Florida Lizard exhibits rapid evolution in 15 years

There seems to be a lot of weird news coming out of Florida these days and it isn’t limited by natural science. A native Florida lizard has quickly altered its habitat with the introduction of an invasive, non-native lizard from Cuba. Once the invasive lizards took over territorial resources by perching to the bottom of trees, the native species began moving higher up on trees and selecting for larger toe pads and more sticky scales on their feet. All these changes took place over 15 years and 20 generations.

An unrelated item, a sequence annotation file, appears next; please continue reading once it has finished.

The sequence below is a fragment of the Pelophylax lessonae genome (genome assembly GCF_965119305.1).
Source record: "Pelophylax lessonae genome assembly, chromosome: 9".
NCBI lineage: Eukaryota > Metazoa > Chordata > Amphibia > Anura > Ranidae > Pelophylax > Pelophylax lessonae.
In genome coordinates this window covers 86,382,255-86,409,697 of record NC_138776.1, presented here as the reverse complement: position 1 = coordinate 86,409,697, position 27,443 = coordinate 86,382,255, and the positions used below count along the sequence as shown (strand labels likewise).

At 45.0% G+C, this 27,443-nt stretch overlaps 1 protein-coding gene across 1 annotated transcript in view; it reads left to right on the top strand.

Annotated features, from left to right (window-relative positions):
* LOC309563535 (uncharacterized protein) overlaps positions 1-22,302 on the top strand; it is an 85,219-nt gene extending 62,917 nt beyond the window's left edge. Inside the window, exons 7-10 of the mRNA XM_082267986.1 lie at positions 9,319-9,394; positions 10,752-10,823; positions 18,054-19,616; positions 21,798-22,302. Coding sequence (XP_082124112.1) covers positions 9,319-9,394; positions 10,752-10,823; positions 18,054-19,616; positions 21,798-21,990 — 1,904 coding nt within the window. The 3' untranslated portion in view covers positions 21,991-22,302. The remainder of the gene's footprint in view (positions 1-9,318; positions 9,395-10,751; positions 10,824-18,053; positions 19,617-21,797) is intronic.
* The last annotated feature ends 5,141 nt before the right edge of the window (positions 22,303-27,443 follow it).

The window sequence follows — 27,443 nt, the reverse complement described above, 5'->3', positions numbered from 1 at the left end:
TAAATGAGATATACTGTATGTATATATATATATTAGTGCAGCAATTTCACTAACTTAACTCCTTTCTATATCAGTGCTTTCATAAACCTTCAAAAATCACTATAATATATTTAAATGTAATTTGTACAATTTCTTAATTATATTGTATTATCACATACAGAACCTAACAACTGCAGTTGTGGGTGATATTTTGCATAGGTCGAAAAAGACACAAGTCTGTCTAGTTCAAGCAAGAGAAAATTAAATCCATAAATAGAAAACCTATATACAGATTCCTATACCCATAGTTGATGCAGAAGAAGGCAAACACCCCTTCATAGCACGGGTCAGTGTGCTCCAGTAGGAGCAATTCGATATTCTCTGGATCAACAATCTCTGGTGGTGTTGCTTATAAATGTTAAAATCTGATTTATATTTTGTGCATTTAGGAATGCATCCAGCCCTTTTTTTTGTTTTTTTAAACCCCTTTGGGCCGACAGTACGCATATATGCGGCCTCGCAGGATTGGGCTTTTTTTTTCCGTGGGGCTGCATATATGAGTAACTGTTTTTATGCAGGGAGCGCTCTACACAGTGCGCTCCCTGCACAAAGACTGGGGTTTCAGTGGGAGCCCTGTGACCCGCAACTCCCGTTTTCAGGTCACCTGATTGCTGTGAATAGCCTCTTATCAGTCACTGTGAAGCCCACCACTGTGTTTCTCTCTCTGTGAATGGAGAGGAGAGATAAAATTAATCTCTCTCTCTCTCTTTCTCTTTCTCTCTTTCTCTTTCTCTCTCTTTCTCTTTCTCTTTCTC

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This is a fascinating phenomenon as it provides multiple examples of ecological concepts. Firstly, it encompasses the fundamental theory of realized versus fundamental niche. A fundamental niche is a environmental role that a species takes part in. It ignores all forms of competition and simply states the species undisturbed role. However, competition of other species allows for the fundamental role to be reduced to a “realized” niche. A realized niche is the fulfilled environmental role of the species that attributes competition and other negative species interaction as limiting the fundamental niche. In this case, the invasive Cuban lizard forced the native Florida lizards to mostly occupy the top portion of the trees. This has also lead to “resource partitioning”. This concept states that two species may coexist if there is enough partitioning of resources-territory in this case. Source: http://www.utexas.edu/news/2014/10/23/anole-lizards-evolution-florida/

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